• Modern Monitor - 16:10 format, 120dpi or greater.  Perfect for the new Avalon system, using the Length structure
    • All devices wireless - although you already know about wireHell where wires are all over/behind/above/next to your desk, its shown best in this video.
    • Indicator Lights - Tired of all the popup notifications showing up on your screen?  How about a nice light bar across the top of your monitor with different indicators illuminating your notifications?
    • Two Power Modes - On and Off (well not completely Off, but in Standby) and it will only take 2 seconds to switch modes! As a bonus the indicator lights will still work when its Off.  I'm sure this will fit into the new Power Management enhancements in Longhorn, right now the only link I can find is on the PowerModeChanged EventBrent Rector talks about this in Chapter 7 of his book Introducing Microsoft WinFX.
    • Integrated Telephony - Yes that's a Bluetooth phone sitting on the right side of the monitor.  CallerID display as well as notification in the light bar.

    [insert witty line about pre-ordering]


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  • Longhorn Alt-Tab for Cyrus

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    After reading Cyrus' post on extreme taskbar usage, I was reminded of the new Alt-Tab feature in Longhorn.  So I flipped over to my Longhorn box and opened up 22 instances of Internet Explorer and hit Alt-Tab.

    (Unfortunately you can't print screen the Alt Tab, so this picture is from my camera.)

    So as you can see, its not quite ready for Cyrus or any other taskbar radical, but hopefully it will aid him in the future.

    Read his post for more details on how he works with 22+ applications open in his start bar (the second application open is Remote Desktop where he is actually remoting into the same server just for more taskbar space!).  He actually has three monitors and is asking for a fourth...


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  • Longhorn and Tiger

    This is what I wanted to get across in the disclaimer of my last post:

    Mary Jo Foley:

    Who's Copying Whom?

    The bigger question: What does it matter? Let the platforms ultimately compete on their own merits.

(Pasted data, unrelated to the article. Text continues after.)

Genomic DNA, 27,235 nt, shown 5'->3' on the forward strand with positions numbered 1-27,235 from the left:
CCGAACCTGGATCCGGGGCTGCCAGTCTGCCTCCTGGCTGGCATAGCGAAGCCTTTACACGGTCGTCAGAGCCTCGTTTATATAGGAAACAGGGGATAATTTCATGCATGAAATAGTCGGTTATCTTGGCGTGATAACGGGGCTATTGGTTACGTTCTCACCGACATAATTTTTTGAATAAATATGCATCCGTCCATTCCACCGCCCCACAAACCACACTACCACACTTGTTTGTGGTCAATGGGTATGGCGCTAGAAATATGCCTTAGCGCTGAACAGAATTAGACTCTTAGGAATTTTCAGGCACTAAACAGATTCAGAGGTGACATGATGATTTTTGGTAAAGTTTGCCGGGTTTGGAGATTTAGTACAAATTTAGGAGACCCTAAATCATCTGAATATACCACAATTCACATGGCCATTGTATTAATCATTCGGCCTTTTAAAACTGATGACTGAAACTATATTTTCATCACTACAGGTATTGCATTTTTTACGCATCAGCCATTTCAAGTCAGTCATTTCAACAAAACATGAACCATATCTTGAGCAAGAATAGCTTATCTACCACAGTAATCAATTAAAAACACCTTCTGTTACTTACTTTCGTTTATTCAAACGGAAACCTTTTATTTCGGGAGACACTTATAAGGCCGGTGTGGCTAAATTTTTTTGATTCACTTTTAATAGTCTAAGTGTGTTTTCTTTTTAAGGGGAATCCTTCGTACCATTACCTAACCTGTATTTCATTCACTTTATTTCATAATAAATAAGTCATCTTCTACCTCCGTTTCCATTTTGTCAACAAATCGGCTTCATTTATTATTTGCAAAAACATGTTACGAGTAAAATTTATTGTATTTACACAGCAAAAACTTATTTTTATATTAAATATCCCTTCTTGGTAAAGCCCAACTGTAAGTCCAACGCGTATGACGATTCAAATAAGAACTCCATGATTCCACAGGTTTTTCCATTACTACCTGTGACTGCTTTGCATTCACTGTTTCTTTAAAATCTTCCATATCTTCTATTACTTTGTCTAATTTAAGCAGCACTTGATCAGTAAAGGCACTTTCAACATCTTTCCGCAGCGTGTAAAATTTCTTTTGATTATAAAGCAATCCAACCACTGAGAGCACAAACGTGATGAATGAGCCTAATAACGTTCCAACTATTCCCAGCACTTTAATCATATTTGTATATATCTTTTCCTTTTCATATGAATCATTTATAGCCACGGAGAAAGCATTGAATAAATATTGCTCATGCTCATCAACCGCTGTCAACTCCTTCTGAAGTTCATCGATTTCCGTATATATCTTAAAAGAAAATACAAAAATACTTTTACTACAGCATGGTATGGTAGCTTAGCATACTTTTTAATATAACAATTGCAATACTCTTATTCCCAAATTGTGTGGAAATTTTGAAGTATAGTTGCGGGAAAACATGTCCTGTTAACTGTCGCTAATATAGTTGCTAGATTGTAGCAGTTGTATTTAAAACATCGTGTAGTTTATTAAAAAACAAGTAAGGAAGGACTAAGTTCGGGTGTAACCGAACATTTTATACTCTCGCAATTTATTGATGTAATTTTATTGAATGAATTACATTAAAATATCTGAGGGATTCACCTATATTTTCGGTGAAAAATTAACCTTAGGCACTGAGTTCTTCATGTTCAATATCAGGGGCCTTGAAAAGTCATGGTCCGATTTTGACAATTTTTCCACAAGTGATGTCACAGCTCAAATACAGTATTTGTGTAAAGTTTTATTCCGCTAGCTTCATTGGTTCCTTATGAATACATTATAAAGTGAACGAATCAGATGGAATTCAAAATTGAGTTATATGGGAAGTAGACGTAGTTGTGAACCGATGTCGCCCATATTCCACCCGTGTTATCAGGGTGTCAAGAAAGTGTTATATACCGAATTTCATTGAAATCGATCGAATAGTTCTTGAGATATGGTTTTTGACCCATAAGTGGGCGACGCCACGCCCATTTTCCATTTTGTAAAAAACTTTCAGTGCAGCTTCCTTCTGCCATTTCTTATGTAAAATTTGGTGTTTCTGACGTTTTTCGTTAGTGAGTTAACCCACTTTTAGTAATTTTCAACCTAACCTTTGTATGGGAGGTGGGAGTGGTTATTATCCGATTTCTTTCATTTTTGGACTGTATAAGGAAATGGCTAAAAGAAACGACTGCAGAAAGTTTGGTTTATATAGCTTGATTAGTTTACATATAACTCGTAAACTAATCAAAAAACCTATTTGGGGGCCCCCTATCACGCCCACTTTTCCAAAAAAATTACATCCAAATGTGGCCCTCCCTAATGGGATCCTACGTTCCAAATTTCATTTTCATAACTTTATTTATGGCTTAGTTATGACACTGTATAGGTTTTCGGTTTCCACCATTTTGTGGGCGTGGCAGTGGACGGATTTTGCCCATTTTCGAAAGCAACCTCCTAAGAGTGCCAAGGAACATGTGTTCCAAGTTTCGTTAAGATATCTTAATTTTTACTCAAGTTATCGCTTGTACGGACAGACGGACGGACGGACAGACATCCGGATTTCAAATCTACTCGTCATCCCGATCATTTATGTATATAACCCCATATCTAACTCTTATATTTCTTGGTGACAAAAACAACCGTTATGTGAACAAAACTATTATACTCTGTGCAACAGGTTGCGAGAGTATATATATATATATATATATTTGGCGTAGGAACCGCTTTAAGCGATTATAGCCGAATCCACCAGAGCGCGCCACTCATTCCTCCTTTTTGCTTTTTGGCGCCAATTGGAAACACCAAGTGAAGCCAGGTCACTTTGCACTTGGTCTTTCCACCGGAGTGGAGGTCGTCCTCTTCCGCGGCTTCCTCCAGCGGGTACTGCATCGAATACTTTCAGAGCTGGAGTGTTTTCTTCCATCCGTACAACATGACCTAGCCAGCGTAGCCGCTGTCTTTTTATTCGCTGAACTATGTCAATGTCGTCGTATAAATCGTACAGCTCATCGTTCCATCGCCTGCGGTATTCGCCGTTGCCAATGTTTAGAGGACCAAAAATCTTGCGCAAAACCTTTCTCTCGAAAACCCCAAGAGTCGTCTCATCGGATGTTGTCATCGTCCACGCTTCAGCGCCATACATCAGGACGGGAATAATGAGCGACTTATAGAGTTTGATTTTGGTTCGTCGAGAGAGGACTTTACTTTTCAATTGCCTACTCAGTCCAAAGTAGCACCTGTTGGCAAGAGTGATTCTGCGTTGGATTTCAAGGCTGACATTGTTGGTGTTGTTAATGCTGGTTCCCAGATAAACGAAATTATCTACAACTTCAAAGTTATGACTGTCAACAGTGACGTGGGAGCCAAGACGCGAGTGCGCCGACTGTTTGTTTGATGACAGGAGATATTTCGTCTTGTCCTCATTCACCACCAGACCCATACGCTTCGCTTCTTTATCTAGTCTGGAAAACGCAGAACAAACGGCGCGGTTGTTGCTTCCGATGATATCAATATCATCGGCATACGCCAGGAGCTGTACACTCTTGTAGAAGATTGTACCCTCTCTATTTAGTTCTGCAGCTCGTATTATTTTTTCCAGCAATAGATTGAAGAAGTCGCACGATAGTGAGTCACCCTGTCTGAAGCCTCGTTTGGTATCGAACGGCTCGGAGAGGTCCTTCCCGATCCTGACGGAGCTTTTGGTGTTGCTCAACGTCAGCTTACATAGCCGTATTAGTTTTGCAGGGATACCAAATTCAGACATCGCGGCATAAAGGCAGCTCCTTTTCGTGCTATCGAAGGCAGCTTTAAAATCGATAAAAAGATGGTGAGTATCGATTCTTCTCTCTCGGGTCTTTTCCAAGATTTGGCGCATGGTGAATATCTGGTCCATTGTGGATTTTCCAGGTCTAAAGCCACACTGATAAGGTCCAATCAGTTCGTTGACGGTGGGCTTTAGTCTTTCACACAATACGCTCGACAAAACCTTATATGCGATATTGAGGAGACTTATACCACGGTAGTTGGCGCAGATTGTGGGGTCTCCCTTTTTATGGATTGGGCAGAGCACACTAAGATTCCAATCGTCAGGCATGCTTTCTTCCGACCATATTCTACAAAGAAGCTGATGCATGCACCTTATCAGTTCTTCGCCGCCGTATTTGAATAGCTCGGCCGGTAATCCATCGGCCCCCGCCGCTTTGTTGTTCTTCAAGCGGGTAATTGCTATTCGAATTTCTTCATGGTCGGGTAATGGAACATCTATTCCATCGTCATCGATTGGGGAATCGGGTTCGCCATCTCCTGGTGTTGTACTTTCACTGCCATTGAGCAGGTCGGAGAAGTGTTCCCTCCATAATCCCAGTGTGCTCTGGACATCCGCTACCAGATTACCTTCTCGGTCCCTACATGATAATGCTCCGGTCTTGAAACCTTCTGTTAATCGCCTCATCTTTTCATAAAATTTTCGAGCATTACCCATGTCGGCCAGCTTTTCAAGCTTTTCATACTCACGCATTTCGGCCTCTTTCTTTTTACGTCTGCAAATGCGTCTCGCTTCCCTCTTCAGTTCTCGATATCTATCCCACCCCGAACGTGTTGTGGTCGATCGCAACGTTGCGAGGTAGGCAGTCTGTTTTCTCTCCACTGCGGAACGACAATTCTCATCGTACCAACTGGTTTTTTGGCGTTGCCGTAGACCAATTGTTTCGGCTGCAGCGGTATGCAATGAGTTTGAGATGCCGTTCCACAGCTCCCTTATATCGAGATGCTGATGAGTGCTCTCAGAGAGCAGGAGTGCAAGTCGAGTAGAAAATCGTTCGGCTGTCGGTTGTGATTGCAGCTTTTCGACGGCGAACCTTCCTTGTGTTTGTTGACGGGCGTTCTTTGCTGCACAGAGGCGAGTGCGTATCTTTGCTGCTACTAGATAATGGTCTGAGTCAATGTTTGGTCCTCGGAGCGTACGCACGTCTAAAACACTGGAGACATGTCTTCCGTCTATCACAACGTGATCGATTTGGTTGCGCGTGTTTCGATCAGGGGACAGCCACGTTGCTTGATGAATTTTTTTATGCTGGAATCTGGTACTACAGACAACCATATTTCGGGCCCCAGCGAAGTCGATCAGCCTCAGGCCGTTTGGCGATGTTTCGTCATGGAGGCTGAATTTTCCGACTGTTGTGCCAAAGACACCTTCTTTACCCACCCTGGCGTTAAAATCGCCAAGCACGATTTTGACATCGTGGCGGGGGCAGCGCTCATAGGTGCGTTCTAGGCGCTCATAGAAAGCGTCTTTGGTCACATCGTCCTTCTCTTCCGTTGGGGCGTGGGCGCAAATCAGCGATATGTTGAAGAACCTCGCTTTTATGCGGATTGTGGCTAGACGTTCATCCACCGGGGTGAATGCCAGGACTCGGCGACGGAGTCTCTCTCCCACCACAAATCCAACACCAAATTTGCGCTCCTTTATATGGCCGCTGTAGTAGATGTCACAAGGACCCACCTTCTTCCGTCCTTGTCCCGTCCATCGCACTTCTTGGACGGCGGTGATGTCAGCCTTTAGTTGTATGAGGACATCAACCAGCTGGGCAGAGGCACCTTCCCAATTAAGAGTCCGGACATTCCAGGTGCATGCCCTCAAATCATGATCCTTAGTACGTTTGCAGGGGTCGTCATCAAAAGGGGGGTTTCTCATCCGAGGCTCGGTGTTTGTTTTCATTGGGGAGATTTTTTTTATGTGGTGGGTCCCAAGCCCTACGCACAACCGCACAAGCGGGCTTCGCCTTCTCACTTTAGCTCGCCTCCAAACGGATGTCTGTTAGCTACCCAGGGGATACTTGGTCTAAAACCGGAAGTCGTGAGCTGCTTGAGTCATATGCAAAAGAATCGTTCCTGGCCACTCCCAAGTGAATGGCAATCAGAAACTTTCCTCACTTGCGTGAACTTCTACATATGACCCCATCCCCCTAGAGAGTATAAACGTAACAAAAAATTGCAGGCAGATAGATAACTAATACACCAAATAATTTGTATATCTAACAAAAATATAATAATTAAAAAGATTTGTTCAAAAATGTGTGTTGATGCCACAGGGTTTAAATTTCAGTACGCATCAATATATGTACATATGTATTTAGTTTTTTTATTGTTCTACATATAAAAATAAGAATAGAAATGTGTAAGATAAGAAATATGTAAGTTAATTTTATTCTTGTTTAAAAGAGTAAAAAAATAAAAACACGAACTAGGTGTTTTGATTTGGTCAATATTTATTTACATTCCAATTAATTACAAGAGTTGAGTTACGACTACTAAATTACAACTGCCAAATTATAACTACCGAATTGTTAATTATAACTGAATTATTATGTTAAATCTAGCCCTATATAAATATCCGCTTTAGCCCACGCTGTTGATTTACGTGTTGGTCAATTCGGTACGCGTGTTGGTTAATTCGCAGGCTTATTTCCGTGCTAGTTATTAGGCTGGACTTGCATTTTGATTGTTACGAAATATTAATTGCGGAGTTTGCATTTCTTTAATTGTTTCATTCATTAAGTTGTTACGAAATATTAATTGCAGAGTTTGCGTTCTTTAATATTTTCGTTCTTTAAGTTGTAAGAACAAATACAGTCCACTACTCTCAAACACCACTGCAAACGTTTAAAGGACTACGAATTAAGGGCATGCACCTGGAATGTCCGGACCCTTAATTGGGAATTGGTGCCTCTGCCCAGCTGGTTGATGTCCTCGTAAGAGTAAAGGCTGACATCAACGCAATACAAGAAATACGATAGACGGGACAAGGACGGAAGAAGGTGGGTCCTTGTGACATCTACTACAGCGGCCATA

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  • Apple's new Dashboard

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    Apple's Tiger preview has a new feature called Dashboard which will add some new power to the desktop.  Dashboard hosts mini-apps called widgets, which appear to be mostly simple applications like calculators, calendars and notepads.

    The really interesting aspect is that the widgets are created with XHTML, CSS and Javascript, just like web applications, but broken outside of the browser.  The widgets can even use something called Core Image, which allows the developer to leverage the GPU to render his widget.

    Kind of reminds me of when I first heard about Longhorn. I think I might have to get a Mac soon...

    Related Links

    Disclaimer: No, I am not worried about who copied who, I think its just a natural progression. I will be glad to have both available in the future and let's hear it for finally taking advantage of all that hardware power we have idling. Unless I'm playing UT2004, my CPU is bored!


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  • HE3's new license plate

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    Hmm, maybe I should go out and get one of these


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  • Ian takes on the new Apple 30"

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    Ian Griffiths goes into a thorough explanation about high-dpi monitors in his latest two entries.  The first entry talks about Apple's new 30" monster monitor settling on 100dpi and how high dpi does not cause eyestrain, but OSs not supporting high-dpi is the cause.  The second entry offers up an alternative monitor from ViewSonic called the VP2290b and once again he provides more information then you know about how monitors work and that he uses a 150dpi monitor with 9pt font.

    After reading these entries, I was reminded of why Longhorn has introduced the new Length structure, a unit of measurement equal to 1/96th.  So all you'll have to do is set the Length of button to 100 and Longhorn's rendering system will worry about how to scale the button dependant on the dpi of the current monitor.